Sunday, April 22, 2012

More about Trilliums, with a cameo by Cyclamen repandum

As already mentioned Trillium is among my favorite of all genera.  Although I currently reside in a rental property, my landlord simply does not care what happens to the yard (as evidence by at least a decade of neglect before we moved in).  So, I have turned portions of the yard into "holding" areas for some of the plants I have been collecting and cultivating in pots since becoming a graduate student.  This yard is quite shady and ideal for all of my favorite plants.  I have planted a large part of my Trillium collection here, and in their second season, they are starting to re-attain their stature.

Trillium recurvatum is a very rare plant in Ohio; it occurs only in a few western counties.  As you begin to move into Indiana and Illinois this species becomes quite common.  I first encountered this species in central Indiana, although I did not intend to.  I was invited to the area to give a lecture on new, useful, rare, and unusual plants north of Indianapolis, and when I pulled into the hotel parking to where I was staying, I noticed a remnant woodlot on the grounds with a bit of Dicentra cucullaria growing at the perimeter. Upon entering the woods, several species of choice spring ephemerals could found.  So quite, unexpectedly, I found my first plants of Trillium recurvatum. I enquired with the front desk and they granted me permission to collect a few rhizomes.  They thought it was funny that I was interested in collecting and preserving their local "weeds".

I consider this the typical form of T. recurvatum.  These plants are vigorous and easy to grow.  While not the sexiest of Trilliums, it is a garden stalwart.  What's even better is that the Europeans report difficulty in growing this species.  Since they can grow most other temperate plants to perfection, I am quite pleased to report that this species grows with almost no care other than the occasional watering and fertilization.

In Edgar county, Illinois, a friend took me to see a large remnant woodlot loaded with choice woodland plants.  In this area, there were hundreds of thousands if not millions of T. recurvatum.  I was blown away by the extreme phenotypic variability of this species.  Here pictures from a couple of these forms flowering in my garden (pictures taken on a dark day and not the best quality)

Other Trilliums are looking good in the garden right now

This is a form of Trillium simile that is starting to come into it's own.  This is a form sent to me from a friend in South Carolina.  I have crossed this with a form of Trillium sulcatum from Kentucky.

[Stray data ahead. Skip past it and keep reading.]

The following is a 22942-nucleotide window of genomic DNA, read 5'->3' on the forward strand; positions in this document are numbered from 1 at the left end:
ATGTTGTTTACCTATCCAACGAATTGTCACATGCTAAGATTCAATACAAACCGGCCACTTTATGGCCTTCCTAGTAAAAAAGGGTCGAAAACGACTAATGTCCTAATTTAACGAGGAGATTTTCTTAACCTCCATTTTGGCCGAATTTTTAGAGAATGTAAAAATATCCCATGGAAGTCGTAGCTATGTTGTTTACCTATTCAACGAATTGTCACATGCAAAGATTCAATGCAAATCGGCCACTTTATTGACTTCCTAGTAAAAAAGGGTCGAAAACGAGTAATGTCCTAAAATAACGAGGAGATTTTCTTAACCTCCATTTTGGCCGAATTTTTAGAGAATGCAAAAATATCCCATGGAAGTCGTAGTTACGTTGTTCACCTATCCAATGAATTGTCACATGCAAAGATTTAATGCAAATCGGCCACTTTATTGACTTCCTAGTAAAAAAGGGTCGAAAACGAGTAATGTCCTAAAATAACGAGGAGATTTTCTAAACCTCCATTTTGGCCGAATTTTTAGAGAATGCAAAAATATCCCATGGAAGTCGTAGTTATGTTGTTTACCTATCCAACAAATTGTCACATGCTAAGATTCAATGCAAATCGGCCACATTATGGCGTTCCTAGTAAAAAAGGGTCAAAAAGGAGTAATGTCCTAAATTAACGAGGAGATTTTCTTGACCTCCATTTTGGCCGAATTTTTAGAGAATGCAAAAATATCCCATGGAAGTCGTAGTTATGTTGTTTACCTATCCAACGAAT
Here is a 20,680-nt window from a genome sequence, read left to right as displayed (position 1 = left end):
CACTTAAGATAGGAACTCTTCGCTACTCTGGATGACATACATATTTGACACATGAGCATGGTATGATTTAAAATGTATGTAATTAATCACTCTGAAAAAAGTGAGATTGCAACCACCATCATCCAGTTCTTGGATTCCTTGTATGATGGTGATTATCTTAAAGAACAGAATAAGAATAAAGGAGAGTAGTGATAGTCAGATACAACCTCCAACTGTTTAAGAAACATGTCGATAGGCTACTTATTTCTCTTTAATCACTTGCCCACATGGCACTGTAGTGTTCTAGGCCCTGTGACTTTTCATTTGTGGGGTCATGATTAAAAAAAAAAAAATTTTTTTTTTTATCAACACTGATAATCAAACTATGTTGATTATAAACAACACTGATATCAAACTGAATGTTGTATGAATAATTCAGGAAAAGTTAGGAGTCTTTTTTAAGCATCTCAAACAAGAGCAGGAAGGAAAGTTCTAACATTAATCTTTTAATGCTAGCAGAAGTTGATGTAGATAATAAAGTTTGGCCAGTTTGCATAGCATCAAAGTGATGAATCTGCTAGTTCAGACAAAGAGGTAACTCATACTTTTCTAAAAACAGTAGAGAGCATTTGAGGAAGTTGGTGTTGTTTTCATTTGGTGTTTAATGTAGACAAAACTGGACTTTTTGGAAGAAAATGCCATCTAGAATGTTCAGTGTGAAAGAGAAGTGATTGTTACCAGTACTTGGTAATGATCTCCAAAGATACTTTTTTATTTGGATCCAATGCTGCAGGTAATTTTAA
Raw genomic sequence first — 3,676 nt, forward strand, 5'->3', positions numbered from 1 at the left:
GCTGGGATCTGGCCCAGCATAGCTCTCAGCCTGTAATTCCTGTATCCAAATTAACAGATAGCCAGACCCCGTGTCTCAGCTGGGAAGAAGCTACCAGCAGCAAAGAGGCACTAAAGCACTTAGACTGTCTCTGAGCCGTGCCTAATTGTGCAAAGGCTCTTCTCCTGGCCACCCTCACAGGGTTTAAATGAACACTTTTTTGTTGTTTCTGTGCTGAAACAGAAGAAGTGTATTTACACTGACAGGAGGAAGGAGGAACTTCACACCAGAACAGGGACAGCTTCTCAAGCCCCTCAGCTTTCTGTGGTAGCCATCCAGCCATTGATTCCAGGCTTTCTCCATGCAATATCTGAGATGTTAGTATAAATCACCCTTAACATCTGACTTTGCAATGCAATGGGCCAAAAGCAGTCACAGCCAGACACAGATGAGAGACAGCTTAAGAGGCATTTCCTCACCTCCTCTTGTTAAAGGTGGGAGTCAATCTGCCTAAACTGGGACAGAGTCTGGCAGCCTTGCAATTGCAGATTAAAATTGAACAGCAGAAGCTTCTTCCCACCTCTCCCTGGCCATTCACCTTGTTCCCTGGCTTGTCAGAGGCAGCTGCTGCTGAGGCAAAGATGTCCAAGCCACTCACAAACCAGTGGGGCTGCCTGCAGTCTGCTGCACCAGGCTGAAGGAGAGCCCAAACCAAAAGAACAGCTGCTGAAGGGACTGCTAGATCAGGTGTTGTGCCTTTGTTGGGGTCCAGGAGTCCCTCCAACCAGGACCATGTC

Trillium discolor is very rare in the wild and in gardens.  These plants are easy to grow, but do prefer a soil that is neutral or slightly acidic.  The slugs seem to love this species more than others (as you can see from the tattered foliage).  

A portrait of Trillium discolor growing in the wild.  One of my favorites.

Obviously this is not  a Trillium.  This is Cyclamen repandum (both ssp. repandum and ssp. peloponnesiacum var. peloponnesiacum mixed together) growing in my front yard in a very protected spot.  I was not expecting these to flower this year but was pleasantly surprised.  Hopefully the exceedingly mild winter helped them get established and they will live for years to come.  The typical form of this species (C. repandum ssp. repandum) seems more vigorous under my conditions.  The metal wire is used to keep marauding chipmunks at bay.

Friday, April 13, 2012

I Still Love Spring

One thing I have yet to mention on this blog is my love for carnivorous plants, especially those of the gulf coast and eastern U.S.  The pitcher plants are flowering earlier this year than I can remember, and after acquiring several new species/hybrids in trades with other pitcher plant enthusiasts last year, I am getting to see many flower for the first time.

This was given to me last year as an unnamed clone but I think it is the rare and difficult to obtain cultivar called 'Ares'.  Whatever it it is, it's fantastic and has a very distinctive peachy color with hints of orange sherbet.  I love it.  The pitchers resemble those of S. flava var. cuprea and are a very rich copper color with red striping.